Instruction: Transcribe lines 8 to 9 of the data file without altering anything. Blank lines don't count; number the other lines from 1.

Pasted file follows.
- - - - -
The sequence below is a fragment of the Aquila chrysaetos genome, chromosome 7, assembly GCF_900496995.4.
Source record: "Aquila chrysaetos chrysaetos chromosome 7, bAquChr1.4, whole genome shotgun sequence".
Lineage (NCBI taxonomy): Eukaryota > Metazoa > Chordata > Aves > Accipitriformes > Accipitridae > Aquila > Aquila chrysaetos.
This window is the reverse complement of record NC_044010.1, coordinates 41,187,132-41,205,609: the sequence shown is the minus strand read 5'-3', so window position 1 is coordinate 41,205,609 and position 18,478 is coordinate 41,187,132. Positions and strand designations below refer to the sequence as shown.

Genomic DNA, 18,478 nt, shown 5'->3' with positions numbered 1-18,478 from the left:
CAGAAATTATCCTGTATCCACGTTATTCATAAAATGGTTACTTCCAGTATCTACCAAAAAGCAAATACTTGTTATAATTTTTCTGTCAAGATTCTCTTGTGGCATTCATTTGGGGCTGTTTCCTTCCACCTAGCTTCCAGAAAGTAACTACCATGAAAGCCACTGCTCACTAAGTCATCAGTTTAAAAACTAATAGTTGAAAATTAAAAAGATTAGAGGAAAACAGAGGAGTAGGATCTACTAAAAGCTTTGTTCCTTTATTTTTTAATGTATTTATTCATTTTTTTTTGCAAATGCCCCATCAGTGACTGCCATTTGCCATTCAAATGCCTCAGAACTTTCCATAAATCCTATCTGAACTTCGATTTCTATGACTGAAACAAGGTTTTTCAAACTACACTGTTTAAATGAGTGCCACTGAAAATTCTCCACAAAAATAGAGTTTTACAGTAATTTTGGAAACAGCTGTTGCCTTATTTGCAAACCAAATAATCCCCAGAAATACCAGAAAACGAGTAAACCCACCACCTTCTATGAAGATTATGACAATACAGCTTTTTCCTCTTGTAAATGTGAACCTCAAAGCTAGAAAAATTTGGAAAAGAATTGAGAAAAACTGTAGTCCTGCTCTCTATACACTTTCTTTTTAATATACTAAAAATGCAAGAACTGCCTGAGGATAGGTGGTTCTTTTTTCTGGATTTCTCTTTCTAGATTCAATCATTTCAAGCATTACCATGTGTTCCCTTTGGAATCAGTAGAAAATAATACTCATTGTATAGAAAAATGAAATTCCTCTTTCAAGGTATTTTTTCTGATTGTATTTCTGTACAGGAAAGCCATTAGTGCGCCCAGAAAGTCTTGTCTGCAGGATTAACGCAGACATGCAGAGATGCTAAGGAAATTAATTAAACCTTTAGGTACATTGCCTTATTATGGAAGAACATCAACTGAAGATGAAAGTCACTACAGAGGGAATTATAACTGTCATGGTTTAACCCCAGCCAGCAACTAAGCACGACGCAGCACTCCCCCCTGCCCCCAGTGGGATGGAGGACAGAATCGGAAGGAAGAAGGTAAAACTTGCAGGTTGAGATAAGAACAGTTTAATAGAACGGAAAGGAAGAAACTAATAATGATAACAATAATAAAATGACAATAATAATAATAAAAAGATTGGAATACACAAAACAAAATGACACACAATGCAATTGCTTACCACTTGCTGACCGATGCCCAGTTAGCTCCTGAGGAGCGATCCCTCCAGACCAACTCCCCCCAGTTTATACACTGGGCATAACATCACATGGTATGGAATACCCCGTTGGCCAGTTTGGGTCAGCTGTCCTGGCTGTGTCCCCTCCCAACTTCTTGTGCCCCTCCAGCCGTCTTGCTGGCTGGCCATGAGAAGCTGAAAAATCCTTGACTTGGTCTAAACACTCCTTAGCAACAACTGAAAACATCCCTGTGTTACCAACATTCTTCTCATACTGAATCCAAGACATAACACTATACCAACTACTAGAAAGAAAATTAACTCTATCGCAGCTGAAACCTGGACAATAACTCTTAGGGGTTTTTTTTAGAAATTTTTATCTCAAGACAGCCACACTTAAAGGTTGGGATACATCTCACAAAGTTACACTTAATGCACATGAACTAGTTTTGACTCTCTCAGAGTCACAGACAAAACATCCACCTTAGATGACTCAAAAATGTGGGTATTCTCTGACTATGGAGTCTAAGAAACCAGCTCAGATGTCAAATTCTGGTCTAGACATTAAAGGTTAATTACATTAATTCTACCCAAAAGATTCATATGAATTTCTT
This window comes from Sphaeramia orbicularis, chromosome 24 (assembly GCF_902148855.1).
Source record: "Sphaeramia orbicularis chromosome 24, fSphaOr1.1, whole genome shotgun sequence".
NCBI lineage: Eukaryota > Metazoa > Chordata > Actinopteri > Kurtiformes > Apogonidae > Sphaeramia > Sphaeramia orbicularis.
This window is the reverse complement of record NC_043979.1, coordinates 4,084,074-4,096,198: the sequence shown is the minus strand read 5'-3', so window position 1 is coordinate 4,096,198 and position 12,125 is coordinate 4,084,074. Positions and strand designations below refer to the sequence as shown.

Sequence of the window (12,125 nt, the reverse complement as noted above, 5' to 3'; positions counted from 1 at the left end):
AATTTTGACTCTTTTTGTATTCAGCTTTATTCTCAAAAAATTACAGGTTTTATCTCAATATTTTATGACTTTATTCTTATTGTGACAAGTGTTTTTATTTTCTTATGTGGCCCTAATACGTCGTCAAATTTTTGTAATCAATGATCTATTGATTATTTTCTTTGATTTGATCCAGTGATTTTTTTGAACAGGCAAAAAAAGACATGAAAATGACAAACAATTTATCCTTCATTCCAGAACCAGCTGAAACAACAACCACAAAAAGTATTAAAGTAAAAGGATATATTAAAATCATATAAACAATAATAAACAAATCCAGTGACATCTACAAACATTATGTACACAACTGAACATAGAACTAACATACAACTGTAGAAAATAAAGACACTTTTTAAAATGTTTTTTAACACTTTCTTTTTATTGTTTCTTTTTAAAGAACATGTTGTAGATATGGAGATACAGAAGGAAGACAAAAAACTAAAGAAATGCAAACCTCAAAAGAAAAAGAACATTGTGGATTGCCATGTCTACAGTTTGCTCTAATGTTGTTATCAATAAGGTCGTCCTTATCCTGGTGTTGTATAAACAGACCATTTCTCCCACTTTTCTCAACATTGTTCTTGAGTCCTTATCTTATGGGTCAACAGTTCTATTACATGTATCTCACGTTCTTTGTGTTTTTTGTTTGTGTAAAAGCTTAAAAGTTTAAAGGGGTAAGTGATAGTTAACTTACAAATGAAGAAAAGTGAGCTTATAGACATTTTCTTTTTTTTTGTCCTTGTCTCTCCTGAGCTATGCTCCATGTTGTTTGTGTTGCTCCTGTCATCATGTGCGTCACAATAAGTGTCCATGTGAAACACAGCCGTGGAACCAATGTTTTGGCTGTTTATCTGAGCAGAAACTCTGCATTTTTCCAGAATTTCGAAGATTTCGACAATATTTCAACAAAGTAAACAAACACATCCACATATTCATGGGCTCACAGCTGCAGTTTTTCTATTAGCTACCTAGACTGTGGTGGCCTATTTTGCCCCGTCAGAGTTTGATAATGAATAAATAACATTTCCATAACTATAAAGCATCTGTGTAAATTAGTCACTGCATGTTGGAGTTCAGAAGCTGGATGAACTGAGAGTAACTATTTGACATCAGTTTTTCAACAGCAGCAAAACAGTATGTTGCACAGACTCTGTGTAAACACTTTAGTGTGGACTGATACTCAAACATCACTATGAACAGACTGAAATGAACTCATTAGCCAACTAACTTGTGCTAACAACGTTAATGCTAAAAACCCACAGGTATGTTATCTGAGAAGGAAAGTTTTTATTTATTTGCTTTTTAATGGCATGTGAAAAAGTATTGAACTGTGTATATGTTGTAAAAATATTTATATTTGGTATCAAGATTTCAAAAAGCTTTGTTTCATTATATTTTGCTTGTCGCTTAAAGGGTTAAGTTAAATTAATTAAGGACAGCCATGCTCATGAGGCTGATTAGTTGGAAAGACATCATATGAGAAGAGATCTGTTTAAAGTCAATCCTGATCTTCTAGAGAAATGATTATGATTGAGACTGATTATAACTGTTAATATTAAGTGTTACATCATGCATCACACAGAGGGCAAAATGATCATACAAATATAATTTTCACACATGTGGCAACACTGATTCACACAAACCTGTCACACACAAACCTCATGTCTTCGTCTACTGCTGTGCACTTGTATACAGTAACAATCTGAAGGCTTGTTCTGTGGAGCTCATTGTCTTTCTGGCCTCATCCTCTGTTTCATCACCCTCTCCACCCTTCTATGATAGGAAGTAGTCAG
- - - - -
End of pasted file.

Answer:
Source record: "Sphaeramia orbicularis chromosome 24, fSphaOr1.1, whole genome shotgun sequence".
NCBI lineage: Eukaryota > Metazoa > Chordata > Actinopteri > Kurtiformes > Apogonidae > Sphaeramia > Sphaeramia orbicularis.